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While it’s exciting to have a variety of work, it’s important to manage the contract aspects of the relationship as well.

That means having an effective consulting agreement for each client. While you want to be able to customize agreements for each customer and each consulting job, there are benefits to having consistency in your agreements.

Image credits: lawdepot.com

Here are 7 key components of a consulting agreement.

1. Make sure you have an agreement

Perhaps you have a close relationship with the client and think you can do work for them based on a handshake. Or maybe you’ve done work in the past and believe you can simply replicate that work.

But an agreement is an essential part of any freelance business, because it provides protection for you and your client.

An agreement forms a contract in which you are exchanging your consulting expertise for money. It doesn’t matter if the job is short or long, and the money exchanged will be small or large. You have to protect yourself with an agreement that ensures you have legal documentation and will get paid.

A solid consulting agreement also outlines the work that will be done, which helps to prevent scope creep. Once you complete the work, you should be paid.

2. Use your own agreement

There will be instances when clients will offer their agreement as the basis for work, but try to use your own agreement template whenever possible. This helps ensure you are familiar with the details and your interests will be covered.

If you do have to use the agreement of a client, be sure you understand the entire document. Ask questions if necessary. And be sure the clauses that are important to you are included, such as late payment terms, or sign-off procedures. Offer to send the relevant clauses from your consulting agreement to be added to their document.

The more you understand and are involved with your contracts and accounting procedures, the more you will be able to take on new opportunities and appear as a professional, established business person.

3. Create a consulting agreement

It’s therefore important that you create a template for a consulting agreement, so that you’re prepared to take on work immediately.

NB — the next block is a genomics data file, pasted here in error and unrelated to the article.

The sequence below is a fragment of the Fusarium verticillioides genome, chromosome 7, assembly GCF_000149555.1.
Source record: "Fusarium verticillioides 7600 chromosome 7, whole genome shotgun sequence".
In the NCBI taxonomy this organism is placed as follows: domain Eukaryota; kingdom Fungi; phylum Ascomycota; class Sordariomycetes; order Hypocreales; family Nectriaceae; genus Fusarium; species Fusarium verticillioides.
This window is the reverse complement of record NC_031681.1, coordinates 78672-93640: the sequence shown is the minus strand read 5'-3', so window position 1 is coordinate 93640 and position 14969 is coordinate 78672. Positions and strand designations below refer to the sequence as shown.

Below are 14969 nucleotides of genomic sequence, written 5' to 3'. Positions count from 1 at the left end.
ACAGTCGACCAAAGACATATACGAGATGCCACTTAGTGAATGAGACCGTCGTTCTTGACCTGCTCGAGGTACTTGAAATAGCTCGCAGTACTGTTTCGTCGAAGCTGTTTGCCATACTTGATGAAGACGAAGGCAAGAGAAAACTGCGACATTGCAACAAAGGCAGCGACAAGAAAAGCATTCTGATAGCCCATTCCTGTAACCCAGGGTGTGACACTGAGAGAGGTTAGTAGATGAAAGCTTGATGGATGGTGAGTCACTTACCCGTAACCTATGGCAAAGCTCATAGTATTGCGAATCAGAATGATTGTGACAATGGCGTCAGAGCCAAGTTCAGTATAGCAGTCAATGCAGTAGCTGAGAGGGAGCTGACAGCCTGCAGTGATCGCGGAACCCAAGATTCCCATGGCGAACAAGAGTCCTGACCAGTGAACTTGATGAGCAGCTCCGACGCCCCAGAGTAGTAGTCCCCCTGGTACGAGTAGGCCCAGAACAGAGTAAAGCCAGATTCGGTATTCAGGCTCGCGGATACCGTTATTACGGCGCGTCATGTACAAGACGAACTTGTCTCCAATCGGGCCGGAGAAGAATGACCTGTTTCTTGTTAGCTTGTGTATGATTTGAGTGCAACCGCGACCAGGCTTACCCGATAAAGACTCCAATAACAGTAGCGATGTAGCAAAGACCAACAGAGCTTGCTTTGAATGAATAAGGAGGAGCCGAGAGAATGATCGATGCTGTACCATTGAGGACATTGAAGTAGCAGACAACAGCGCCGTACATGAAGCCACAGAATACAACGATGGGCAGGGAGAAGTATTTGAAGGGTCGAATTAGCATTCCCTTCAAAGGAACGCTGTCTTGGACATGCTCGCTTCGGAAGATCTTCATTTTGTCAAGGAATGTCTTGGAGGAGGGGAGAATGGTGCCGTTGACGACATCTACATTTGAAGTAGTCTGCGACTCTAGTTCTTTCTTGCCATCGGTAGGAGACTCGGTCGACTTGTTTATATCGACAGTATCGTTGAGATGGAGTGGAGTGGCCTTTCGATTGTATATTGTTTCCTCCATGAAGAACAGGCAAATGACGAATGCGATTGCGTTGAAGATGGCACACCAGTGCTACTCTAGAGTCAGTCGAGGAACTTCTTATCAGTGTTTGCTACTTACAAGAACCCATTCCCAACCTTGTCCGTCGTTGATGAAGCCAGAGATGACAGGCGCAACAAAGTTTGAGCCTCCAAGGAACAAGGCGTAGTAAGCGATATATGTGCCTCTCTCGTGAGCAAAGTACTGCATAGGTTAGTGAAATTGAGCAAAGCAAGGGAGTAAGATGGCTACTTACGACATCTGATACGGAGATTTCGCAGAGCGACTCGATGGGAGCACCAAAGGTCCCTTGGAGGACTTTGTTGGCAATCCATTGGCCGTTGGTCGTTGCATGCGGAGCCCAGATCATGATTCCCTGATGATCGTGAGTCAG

If you need to, work through legal and payment clauses with the advice of a lawyer and/or accountant, so that you have those details nailed down and you’re ready to take on clients.

Image credits: sampletemplates.com

4. Include basic information

Every consulting agreement should contain basic information, which means you can develop a template.

The information you can build into every consulting agreement includes:

  • Your name and business name
  • The name and title of the client, including business name and the individual who is your key contact
  • Payment terms, including terms for late payment
  • Page numbers, preventing either party from adding to the agreement

5. Build in work-specific details

For each consulting agreement, there will be sections specific to the job for which you’ve been contracted. 

That includes:

  • A section for the work objectives 
  • A detailed description of the tasks to be completed
  • A list of your responsibilities, including any milestones
  • Any tasks that must be completed by the client
  • The timelines for the work, including start and end day and any milestone dates
  • The fees for the work
  • Any expenses that will need to be covered
  • Deadline for payment of fees

Details of the work that form the basis of the agreement are usually taken from a proposal, meetings with the client, presentations you’ve made to the client, and/or requests for proposals that the client has prepared.

6. Add relevant legal details

Depending on the type of consulting work your freelance business is involved in, there can be other legal details that need to be included.

Here are some examples.

6.1. Terms of termination

By either party, which means the contract ending before the conclusion of the work. Terms usually involve one of the parties providing sufficient notice to the party, details of the length of the notice, and any payment involved for early termination. Often there are also terms related to breach of contract.

6.2. A subcontracting clause

in which you agree not to subcontract any of the work; alternatively, if it has been agreed upon, the clause may allow for subcontracting part of the work. If desired, that work can be included as well as the individual or business that will handle it.

6.3. A confidentiality clause

In which the you as the consultant agrees to keep the company’s information confidential, and the company agrees to keep any of your proprietary information confidential. 

6.4. A non-compete clause

In which you agree that you won’t enter into work with your client’s competition or businesses that are similar to the client’s business. There is usually a term that could be for the length of the agreement or for a set period of time after the conclusion of the agreement.

6.5. An intellectual property statement

Clearly defining who owns the work or the rights to the work at the conclusion of the agreement. Usually the client will own the intellectual property, but you may be able to include a clause that allows you to use some of the work as a reference or in your consulting portfolio.

7. Sign off on the agreement

Any consulting agreement needs to have a way to sign off on the agreement itself. That can be done electronically in some instances, or through an in-person meeting in which each party signs the agreement.

There can also be clauses in which the parties sign off at various points in the work, such as significant milestones when you review the work with the client and each of you sign off on the milestone. 

A consulting freelance business means you’re usually managing relationships with several clients at once.

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